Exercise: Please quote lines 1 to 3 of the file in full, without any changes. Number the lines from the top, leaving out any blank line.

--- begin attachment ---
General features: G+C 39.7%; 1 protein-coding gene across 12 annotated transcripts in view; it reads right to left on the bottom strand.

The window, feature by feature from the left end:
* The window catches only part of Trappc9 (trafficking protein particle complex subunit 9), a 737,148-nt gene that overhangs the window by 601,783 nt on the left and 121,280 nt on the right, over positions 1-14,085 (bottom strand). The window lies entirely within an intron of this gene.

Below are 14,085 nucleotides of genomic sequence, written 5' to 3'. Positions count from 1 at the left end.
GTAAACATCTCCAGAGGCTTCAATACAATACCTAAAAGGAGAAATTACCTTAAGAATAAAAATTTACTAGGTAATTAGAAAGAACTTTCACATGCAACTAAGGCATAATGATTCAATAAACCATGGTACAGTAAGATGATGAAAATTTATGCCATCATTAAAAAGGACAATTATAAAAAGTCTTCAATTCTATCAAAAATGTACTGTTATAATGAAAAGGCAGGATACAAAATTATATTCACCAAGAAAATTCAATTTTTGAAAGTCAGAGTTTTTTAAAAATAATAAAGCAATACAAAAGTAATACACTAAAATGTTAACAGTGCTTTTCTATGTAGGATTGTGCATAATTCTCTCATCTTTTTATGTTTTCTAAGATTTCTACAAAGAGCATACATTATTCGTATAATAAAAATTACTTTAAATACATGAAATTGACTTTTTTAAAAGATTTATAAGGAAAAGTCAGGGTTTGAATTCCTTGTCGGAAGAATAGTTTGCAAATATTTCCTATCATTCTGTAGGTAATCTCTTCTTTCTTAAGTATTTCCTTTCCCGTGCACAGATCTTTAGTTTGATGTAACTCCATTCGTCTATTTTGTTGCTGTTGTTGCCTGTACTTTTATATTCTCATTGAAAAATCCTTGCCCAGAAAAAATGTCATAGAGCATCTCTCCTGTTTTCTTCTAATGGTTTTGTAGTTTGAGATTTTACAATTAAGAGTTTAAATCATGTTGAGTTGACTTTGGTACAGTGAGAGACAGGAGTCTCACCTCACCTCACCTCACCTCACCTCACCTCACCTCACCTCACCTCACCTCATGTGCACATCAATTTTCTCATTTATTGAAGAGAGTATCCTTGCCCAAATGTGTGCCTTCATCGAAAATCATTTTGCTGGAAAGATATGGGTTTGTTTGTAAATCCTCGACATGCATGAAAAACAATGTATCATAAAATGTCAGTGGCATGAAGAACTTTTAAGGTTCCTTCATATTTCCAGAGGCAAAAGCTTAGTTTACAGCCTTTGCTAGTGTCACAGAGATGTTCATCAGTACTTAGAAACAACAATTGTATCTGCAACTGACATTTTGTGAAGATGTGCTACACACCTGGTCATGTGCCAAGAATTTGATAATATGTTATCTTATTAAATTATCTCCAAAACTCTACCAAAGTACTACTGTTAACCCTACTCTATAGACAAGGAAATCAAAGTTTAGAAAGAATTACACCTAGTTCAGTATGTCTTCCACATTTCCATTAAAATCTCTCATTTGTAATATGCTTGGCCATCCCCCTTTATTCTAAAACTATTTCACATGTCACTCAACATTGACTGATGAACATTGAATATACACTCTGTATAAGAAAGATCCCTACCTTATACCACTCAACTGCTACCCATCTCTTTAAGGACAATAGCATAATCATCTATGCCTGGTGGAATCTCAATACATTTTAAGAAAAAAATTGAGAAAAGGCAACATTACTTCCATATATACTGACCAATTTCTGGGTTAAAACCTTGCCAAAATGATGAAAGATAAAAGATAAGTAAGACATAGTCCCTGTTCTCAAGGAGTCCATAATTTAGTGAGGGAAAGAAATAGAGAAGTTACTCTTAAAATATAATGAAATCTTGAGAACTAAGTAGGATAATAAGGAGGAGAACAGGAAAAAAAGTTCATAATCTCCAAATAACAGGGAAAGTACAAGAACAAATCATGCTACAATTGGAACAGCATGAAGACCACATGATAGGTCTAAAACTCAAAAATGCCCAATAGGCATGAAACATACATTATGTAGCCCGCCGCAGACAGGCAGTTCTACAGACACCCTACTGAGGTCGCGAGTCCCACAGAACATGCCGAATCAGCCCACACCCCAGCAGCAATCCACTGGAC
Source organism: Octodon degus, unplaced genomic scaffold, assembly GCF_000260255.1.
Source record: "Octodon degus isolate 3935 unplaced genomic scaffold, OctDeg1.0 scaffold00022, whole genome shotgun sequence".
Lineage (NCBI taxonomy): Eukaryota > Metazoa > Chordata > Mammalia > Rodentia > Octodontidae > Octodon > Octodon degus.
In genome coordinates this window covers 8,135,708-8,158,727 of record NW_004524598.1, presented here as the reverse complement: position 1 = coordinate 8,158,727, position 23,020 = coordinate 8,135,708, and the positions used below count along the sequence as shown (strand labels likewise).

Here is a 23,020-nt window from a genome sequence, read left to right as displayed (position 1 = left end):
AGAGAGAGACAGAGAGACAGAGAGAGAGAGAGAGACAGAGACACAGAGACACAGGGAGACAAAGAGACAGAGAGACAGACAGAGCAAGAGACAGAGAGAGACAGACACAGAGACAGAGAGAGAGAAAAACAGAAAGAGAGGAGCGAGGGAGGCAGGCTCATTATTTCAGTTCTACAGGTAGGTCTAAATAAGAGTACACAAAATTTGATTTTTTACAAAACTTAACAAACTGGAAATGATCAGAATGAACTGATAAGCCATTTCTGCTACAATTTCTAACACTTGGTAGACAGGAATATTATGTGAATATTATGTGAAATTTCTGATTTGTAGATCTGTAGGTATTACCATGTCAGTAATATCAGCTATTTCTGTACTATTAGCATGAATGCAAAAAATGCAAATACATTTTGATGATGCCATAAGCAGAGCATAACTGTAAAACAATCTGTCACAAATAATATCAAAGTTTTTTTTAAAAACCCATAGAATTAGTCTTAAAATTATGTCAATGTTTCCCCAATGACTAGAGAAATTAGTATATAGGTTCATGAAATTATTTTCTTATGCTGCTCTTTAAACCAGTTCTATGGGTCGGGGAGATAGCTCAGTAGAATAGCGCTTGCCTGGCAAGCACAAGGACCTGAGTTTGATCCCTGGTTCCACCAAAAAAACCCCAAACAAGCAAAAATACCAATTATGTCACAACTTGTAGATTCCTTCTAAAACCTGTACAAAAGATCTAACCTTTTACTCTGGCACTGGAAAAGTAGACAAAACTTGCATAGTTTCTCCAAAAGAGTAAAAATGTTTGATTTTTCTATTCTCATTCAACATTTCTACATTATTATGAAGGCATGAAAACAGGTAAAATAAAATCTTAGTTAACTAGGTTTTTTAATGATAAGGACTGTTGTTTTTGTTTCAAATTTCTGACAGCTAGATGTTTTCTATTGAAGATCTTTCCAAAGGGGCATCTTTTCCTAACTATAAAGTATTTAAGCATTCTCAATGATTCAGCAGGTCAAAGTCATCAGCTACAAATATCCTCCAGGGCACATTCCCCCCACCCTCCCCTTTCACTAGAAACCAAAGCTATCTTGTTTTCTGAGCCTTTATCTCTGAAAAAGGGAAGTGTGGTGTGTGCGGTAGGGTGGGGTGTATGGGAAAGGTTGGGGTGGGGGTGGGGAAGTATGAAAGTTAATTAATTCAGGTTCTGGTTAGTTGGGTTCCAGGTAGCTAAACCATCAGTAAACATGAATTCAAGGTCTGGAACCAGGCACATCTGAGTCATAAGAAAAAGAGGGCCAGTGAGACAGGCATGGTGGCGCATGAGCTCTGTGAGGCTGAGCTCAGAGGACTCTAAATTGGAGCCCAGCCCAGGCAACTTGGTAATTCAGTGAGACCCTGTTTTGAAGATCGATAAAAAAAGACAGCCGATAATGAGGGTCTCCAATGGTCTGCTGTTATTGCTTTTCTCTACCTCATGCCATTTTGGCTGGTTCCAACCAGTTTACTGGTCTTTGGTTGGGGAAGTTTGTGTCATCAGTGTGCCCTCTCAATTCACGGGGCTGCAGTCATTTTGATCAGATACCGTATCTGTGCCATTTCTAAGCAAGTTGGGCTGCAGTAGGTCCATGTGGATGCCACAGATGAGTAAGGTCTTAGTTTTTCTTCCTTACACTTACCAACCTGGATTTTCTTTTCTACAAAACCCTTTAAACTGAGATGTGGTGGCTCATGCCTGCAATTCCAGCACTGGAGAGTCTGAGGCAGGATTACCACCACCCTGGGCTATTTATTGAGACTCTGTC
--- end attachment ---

General features: G+C 39.7%; 1 protein-coding gene across 12 annotated transcripts in view; it reads right to left on the bottom strand.

The window, feature by feature from the left end:
* The window catches only part of Trappc9 (trafficking protein particle complex subunit 9), a 737,148-nt gene that overhangs the window by 601,783 nt on the left and 121,280 nt on the right, over positions 1-14,085 (bottom strand). The window lies entirely within an intron of this gene.